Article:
Lamenting the poor lot of student teaching

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Sourcing new teachers through a residency program holds lots of appeal, but the price tag—an average cost of $52,000 to deliver one teacher to a classroom—is daunting. As a business model, it's a tough sell. However, its caché is to die for.

Meanwhile its poor relation—student teaching—survives on fumes. As districts, charters, universities, philanthropists, and even the U.S. Congress enthusiastically launch and/or fund new residencies, student teaching is seen as past its due date. Dare to point out that student teaching could offer the same benefits as residencies provide—for a fraction of the price—and the conversation can get a little squirmy, as if you're suggesting resurrecting the Pony Express.

Not that there isn't plenty about student teaching to justify its sorry reputation. Having a positive student teaching experience is a roll of the dice, though those odds may be overly generous. Much of what's wrong is due to inattention to quality control. Contrast the manner in which mentor teachers for student teaching programs are apt to be selected—often by an all-call rounding up any willing volunteer among the school's faculty—with that of residencies, where a high priority is placed on selecting only the best teachers. When mentors do get handpicked for student teaching programs, it's sometimes for the worst possible reason—a struggling teacher needing backup support.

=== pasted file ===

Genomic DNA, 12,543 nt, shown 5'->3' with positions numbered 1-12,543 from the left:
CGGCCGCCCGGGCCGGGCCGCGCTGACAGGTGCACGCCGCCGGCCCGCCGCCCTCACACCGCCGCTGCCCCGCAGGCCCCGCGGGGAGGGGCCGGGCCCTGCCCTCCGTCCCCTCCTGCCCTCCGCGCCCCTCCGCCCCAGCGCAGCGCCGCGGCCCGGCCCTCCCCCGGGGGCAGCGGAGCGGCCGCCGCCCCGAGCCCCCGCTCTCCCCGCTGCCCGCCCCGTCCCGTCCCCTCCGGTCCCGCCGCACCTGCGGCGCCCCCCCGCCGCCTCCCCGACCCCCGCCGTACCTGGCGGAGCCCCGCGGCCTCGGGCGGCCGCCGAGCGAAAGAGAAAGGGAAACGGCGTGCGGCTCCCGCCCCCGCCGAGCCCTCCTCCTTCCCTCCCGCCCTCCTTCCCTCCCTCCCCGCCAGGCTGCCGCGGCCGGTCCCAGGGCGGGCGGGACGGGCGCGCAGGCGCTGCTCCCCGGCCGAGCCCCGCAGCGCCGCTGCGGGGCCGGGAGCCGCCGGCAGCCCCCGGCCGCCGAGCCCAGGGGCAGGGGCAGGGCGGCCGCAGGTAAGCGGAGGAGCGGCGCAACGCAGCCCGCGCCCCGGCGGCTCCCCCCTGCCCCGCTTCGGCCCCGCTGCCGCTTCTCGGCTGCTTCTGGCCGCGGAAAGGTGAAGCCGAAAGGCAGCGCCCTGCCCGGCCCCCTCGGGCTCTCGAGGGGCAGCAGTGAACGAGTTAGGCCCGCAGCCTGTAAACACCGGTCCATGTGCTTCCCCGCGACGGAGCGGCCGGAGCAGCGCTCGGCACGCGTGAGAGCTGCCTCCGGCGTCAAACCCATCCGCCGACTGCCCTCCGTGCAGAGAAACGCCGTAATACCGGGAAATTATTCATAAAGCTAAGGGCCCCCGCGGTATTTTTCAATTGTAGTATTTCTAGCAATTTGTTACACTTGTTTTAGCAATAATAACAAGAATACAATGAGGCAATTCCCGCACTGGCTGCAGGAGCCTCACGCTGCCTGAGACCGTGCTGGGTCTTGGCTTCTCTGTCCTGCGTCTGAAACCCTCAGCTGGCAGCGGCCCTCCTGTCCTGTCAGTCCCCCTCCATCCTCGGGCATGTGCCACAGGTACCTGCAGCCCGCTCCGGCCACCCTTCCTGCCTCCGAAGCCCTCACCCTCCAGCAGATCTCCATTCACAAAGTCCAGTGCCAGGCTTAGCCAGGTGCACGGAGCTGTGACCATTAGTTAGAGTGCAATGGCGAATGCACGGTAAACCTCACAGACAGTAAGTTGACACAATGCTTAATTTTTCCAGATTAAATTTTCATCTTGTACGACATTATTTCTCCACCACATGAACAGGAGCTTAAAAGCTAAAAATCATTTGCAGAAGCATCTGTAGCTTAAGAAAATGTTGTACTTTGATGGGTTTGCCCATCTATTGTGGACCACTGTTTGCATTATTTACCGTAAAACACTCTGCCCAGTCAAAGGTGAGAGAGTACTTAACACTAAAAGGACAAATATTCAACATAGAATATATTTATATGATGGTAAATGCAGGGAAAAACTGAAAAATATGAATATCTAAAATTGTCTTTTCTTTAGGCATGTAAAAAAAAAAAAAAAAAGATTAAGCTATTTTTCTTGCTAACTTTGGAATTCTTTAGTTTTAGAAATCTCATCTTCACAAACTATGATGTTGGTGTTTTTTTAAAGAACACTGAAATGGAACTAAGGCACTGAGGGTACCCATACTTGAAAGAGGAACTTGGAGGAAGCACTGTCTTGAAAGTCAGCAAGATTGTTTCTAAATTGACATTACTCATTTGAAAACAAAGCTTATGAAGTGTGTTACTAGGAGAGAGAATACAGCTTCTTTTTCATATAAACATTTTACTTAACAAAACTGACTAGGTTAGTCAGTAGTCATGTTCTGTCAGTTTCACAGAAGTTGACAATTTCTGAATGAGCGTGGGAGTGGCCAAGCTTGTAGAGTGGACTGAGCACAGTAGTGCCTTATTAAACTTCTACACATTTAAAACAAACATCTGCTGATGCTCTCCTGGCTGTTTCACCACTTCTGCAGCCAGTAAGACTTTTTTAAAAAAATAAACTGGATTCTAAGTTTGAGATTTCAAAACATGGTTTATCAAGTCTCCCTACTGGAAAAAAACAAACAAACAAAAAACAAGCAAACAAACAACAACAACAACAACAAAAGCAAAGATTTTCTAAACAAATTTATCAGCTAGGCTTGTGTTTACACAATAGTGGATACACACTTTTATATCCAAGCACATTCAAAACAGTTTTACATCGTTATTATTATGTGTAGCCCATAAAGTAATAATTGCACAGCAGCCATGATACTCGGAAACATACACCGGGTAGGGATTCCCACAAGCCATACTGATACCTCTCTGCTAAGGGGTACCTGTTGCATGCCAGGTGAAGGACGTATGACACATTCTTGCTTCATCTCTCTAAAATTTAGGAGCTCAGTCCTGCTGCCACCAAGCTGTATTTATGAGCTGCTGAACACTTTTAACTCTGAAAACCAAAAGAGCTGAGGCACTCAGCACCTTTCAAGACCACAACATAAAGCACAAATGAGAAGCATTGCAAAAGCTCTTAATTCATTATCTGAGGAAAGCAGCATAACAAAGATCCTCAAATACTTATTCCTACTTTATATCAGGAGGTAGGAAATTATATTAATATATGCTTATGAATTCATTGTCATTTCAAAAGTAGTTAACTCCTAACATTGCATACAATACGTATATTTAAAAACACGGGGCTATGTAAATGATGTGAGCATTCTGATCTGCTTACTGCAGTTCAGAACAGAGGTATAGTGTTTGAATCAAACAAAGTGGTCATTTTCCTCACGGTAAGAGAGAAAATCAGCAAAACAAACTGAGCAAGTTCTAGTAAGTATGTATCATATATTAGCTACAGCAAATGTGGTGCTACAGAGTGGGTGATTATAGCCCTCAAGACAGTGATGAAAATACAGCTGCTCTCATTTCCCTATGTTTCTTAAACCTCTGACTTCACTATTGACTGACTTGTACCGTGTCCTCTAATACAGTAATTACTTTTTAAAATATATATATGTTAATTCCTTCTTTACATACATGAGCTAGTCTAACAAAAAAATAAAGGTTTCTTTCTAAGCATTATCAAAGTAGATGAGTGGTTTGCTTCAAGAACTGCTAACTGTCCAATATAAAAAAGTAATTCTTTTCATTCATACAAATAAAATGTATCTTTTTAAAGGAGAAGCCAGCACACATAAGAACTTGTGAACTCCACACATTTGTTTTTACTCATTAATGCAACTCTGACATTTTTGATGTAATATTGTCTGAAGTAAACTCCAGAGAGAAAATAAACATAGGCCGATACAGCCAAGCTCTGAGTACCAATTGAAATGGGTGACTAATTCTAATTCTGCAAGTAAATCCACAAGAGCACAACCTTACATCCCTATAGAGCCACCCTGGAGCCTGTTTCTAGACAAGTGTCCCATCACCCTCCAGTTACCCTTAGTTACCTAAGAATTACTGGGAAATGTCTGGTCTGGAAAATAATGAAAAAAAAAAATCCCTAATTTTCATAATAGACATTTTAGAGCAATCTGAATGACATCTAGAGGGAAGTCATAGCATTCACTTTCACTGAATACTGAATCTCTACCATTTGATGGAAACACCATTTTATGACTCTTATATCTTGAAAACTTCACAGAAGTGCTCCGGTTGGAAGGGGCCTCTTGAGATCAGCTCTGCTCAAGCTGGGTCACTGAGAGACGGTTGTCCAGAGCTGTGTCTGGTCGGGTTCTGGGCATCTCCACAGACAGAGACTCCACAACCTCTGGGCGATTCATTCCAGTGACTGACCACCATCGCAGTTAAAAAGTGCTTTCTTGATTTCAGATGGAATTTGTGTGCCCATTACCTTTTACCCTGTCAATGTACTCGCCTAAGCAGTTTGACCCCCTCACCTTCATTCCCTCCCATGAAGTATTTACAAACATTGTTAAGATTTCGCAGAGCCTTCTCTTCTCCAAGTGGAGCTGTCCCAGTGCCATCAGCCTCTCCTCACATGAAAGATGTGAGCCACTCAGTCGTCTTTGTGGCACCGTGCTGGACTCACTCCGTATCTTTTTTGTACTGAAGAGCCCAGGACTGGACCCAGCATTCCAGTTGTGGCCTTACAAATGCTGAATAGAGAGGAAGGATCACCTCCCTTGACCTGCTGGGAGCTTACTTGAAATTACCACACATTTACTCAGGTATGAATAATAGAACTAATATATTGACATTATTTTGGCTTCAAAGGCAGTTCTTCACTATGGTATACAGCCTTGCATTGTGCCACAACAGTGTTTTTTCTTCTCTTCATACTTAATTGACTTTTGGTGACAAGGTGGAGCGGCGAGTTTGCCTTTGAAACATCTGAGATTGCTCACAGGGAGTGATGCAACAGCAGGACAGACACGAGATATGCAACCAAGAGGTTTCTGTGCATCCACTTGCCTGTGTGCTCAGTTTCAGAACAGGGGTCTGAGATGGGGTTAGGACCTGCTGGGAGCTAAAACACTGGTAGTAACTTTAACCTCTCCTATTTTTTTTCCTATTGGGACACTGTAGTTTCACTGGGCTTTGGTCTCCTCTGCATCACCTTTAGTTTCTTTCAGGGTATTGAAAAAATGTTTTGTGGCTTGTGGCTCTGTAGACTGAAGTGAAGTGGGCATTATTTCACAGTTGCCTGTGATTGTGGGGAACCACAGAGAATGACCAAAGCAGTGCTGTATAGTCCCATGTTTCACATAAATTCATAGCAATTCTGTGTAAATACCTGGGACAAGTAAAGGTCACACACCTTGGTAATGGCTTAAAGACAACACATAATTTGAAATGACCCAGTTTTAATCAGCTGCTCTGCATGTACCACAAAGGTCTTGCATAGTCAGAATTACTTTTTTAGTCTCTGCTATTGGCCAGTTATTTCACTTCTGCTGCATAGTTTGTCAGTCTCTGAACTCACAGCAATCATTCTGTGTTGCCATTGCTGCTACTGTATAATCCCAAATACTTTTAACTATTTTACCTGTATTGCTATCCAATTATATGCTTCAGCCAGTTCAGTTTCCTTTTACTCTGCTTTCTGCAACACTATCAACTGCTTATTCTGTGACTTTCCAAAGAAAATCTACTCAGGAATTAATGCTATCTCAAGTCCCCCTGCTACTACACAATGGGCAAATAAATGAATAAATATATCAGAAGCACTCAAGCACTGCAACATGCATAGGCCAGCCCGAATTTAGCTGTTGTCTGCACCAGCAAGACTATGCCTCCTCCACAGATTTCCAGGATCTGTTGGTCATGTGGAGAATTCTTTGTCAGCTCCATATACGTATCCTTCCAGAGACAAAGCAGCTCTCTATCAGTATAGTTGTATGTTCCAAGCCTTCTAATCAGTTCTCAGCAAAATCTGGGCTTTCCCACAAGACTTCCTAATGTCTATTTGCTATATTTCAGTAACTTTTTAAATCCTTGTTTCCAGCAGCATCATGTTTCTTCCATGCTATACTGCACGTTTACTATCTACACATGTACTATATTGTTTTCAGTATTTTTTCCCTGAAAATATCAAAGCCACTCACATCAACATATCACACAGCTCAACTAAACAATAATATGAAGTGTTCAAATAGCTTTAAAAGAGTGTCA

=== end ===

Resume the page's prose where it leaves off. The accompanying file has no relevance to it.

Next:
A lot of teacher prep programs speak to the difficulty of finding good mentor teachers—that increasingly many teachers won't take on a student teacher, worried that the distraction of mentoring might negatively impact instruction or hurt test scores (though the research says otherwise, provided the teacher is effective). But this issue only happens when people stop paying attention to quality control, including not just the quality of the mentor teacher, but also the student teacher. When programs let anyone student teach, regardless of interest or aptitude, and when districts accept student teachers blindly with no opportunity to let mentors interview prospective student teachers, it's understandable that their teachers might pass on the opportunity. However, it's hard to imagine even the best teachers turning down some legitimate assistance—especially if they were to be paid to do so (which few are beyond a nominal amount).

None of these problems explain the chronic underfunding and undercurrent of indifference towards student teaching. It's an important institution deserving of the time and attention that all such undertakings require. When we sow benign neglect, it's no wonder we reap mediocrity.

In spite of all, research reveals incredible benefits from student teaching, benefits that can go head to head with research on residencies. Just by way of example, first-year teachers who have had a strong student teaching experience are so well prepared that they will have acquired the teaching skills of a third-year teacher. That's big.

In this month'sTrendline, we walk through more of this research, hoping that districts will be inspired to double down on the need to recruit the best mentor teachers and think more strategically about who they agree to take on as student teachers, viewed in the context of where their hiring needs are likely to be, and ensuring that student teachers work in schools where they are most likely to be hired.

None of this is to say that residencies should not play a role as one of many sources of new teachers. Even with their high costs, residencies fill an important need in the labor market for individuals who would not otherwise be able to consider a career in teaching. They also appear to be able to attract a somewhat higher percentage of much-needed teachers of color. But it's a pathway providing a tiny fraction of the new teachers who get hired each year, whereas most new teachers still go through student teaching. Surely residencies can spare a bit of their caché.